Urban South talks success, untapping two new brews

By Jesse Baum for Uptown Messenger

From its inception less than three years ago, Urban South Brewery has grown to be the third-largest brewer in Louisiana, ubiquitous in bars across the city. Last year, they brewed enough beer to fill 3.6 million cans, though some was of course sold in kegs or in their taproom on Tchoupitoulas Street. After creating dozens of different craft beers over the years, Urban South is releasing two more brews this Friday — two types of “pastry stouts.” “It’s been pretty fast,” said Jacob Landry, the founder and president of the company. Since they opened in a giant former warehouse on Tchoupitoulas, another New Orleans Brewery, Wayward Owl, has already come and gone.

New restaurant at Rouses, new barbecue on Magazine, coffee on O.C. Haley, and Dunbar’s to Gentilly

In a flurry of recent restaurant news around Uptown, the Rouses store on Tchoupitoulas has opened a sit-down restaurant, a new barbecue restaurant is going in next to Le Bon Temps Roule on Magazine, Velvet Espresso is opening a location on O.C. Haley Boulevard, and Dunbar’s is moving again. The Cellar restaurant behind the wine section in the Rouses on Tchoupitoulas offers selections that “range from shrimp and grits with Abita-braised greens, to beet frites, bacon- and pine nut-crusted pork loin, ginger pickled peach salad with Tabasco sugar cane vinaigrette, and cannoli for dessert,” with prices from $7 to $12 and a kids menu, reports Susan Langenhennig of The Times-Picayune. McClure’s Barbecue, the well-known pop-up restaurant, has begun demolition on the interior of a building at Magazine and Bordeaux, and may be open by New Year’s, reports Gwendolyn Knapp of Eater.com. Velvet Central, an expansion of Velvet Espresso Bar across from Whole Foods on Magazine, will open by Christmas at 1409 O.C. Haley Boulevard, the New Orleans Redevelopment Agency building, using the additional space to prepare more specialty coffees, according to an interview by Knapp following up on an earlier article by Langenhennig. Finally, former Freret Street institution Dunbar’s Creole Cooking has not reopened in its post-Katrina space at Loyola University this semester, but its owners will open Dunbar’s Soul Food in Gentilly this spring, reports Ian McNulty of Gambit.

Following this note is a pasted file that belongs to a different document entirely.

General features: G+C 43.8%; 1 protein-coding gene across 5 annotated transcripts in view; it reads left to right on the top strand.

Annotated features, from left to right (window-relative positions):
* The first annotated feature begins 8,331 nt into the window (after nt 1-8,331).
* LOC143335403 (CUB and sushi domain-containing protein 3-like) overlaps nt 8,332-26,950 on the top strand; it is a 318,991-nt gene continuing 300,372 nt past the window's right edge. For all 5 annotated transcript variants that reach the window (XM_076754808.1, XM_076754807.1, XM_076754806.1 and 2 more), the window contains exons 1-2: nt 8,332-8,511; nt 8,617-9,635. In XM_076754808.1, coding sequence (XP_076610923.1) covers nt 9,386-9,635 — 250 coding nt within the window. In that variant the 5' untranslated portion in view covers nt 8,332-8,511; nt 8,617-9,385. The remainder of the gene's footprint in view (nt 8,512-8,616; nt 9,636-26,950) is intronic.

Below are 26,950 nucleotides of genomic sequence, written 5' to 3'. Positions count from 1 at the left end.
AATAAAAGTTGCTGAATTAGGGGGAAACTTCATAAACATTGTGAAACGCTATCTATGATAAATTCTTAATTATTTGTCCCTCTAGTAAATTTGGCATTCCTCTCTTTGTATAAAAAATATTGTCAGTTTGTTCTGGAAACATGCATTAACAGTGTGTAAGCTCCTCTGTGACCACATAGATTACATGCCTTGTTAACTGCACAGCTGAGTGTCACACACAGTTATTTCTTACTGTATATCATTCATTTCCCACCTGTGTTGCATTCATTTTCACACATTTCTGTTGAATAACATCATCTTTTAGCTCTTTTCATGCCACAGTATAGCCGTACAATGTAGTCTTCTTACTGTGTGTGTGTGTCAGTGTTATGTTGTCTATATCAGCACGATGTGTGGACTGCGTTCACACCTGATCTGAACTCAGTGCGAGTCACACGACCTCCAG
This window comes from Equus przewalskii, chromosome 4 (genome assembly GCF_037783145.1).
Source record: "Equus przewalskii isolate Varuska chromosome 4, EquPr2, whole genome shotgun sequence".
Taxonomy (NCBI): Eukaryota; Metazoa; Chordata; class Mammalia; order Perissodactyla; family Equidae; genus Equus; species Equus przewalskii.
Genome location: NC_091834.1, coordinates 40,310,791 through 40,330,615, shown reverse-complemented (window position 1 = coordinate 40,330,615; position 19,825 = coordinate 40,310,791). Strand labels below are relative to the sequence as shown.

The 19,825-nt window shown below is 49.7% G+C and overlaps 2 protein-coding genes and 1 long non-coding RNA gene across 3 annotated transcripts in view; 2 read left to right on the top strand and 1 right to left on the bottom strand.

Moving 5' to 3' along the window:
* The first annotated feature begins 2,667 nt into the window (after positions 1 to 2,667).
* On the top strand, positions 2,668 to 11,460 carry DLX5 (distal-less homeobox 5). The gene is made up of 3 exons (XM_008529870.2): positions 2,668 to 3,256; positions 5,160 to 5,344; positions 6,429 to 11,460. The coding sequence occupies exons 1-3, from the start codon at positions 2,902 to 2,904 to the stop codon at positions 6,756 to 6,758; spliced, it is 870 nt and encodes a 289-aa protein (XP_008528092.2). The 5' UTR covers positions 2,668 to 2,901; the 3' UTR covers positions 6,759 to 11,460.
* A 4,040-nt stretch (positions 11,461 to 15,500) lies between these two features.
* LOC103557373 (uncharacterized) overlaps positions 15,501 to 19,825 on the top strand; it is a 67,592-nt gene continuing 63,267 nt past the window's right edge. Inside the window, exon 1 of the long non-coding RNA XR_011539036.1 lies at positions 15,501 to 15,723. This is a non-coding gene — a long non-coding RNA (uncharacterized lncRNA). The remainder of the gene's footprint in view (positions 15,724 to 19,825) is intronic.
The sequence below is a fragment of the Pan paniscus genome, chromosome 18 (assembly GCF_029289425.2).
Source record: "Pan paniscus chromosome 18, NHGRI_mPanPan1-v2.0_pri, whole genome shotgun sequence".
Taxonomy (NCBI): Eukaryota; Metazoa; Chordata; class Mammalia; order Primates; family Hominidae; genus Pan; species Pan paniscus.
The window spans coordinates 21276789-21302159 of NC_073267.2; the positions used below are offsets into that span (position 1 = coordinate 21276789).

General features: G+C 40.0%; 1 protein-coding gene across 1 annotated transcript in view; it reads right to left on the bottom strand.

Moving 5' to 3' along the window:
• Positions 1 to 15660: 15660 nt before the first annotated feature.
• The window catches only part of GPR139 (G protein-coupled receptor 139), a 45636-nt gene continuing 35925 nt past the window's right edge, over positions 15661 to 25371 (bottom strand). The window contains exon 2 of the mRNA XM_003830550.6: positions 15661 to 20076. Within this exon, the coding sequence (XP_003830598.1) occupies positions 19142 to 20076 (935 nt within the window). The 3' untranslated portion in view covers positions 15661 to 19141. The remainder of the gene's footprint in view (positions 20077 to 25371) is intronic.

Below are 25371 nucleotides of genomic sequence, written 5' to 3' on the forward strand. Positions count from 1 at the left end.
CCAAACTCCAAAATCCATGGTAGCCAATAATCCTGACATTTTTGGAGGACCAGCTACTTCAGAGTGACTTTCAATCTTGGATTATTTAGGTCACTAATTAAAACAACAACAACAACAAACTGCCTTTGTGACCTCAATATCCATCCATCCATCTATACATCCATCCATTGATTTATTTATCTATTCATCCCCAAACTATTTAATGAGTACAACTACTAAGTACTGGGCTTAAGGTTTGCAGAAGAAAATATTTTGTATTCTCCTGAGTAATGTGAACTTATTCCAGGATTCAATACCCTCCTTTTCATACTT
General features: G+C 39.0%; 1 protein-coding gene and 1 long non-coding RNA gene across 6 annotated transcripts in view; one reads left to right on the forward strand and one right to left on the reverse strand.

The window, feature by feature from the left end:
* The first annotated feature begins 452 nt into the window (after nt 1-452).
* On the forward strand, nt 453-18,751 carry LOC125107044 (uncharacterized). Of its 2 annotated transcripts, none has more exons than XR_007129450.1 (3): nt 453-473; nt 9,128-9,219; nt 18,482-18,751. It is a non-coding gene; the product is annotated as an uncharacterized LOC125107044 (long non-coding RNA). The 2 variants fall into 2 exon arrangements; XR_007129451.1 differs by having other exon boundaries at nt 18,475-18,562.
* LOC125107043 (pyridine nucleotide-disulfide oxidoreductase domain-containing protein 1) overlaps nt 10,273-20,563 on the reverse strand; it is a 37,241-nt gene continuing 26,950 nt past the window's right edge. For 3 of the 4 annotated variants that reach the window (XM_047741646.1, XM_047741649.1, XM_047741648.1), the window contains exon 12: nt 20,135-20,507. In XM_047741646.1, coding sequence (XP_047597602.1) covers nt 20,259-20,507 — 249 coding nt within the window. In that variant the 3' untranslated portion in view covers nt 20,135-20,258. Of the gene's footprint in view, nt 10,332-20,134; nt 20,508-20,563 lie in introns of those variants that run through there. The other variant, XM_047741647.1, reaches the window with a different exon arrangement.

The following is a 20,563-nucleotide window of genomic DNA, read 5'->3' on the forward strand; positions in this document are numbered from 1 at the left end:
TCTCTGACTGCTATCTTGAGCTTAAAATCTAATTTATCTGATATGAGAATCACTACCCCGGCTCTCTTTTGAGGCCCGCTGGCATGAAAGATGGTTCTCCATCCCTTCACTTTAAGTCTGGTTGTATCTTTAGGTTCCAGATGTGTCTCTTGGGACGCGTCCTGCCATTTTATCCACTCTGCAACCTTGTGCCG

Century-old cotton press on Tchoupitoulas to become fresh-food kitchen, office space, apartments

A former cotton press on Tchoupitoulas dating back more than 100 years is slated to become a kitchen cooking fresh, healthy meals for local schools next year, with office space in front and 52 apartments next door as part of a riverfront development just blocks away from the former Entergy power plant. The complex in the 1700 block of Tchoupitoulas includes the Centennial Cotton Press, built between 1885 and 1895, and the Lykes Steamship office building, built in 1949. The old press will house the Fresh and Healthy Kitchen and office space, and the office building will become workforce housing in a renovation by the Volunteers of America Greater New Orleans that is intended to accomplish a number of goals: creating new jobs and job training opportunities, providing workforce housing, improving nutrition for children and preserving a historic structure. “This is not just worthwhile, but one of the best things we’ve ever done,” said Volunteers of America board chair Tom Grace in a groundbreaking ceremony Tuesday morning attended by more than 120 people. “This project really is a multiplicity of projects.”